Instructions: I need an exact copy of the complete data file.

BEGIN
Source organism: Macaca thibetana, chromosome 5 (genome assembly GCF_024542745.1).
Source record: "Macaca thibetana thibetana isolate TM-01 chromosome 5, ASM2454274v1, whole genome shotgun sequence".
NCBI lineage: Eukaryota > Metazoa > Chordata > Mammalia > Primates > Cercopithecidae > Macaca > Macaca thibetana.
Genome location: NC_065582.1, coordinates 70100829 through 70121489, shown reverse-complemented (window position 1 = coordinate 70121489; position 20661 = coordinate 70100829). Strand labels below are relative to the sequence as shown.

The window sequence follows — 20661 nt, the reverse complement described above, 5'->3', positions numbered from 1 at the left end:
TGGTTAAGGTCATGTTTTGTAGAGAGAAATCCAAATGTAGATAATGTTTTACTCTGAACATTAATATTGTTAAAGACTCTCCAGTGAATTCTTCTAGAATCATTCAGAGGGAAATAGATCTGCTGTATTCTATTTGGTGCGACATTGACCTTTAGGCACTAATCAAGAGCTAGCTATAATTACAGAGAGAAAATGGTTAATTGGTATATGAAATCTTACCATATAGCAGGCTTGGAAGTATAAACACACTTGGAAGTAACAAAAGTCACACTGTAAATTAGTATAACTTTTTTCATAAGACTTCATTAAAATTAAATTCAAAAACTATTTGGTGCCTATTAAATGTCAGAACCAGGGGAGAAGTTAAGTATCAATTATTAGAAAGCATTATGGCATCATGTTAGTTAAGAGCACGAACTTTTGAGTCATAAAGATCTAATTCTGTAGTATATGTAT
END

Source organism: Macaca thibetana, chromosome 5 (genome assembly GCF_024542745.1).
Source record: "Macaca thibetana thibetana isolate TM-01 chromosome 5, ASM2454274v1, whole genome shotgun sequence".
NCBI lineage: Eukaryota > Metazoa > Chordata > Mammalia > Primates > Cercopithecidae > Macaca > Macaca thibetana.
Genome location: NC_065582.1, coordinates 70100829 through 70121489, shown reverse-complemented (window position 1 = coordinate 70121489; position 20661 = coordinate 70100829). Strand labels below are relative to the sequence as shown.

The window sequence follows — 20661 nt, the reverse complement described above, 5'->3', positions numbered from 1 at the left end:
TGGTTAAGGTCATGTTTTGTAGAGAGAAATCCAAATGTAGATAATGTTTTACTCTGAACATTAATATTGTTAAAGACTCTCCAGTGAATTCTTCTAGAATCATTCAGAGGGAAATAGATCTGCTGTATTCTATTTGGTGCGACATTGACCTTTAGGCACTAATCAAGAGCTAGCTATAATTACAGAGAGAAAATGGTTAATTGGTATATGAAATCTTACCATATAGCAGGCTTGGAAGTATAAACACACTTGGAAGTAACAAAAGTCACACTGTAAATTAGTATAACTTTTTTCATAAGACTTCATTAAAATTAAATTCAAAAACTATTTGGTGCCTATTAAATGTCAGAACCAGGGGAGAAGTTAAGTATCAATTATTAGAAAGCATTATGGCATCATGTTAGTTAAGAGCACGAACTTTTGAGTCATAAAGATCTAATTCTGTAGTATATGTAT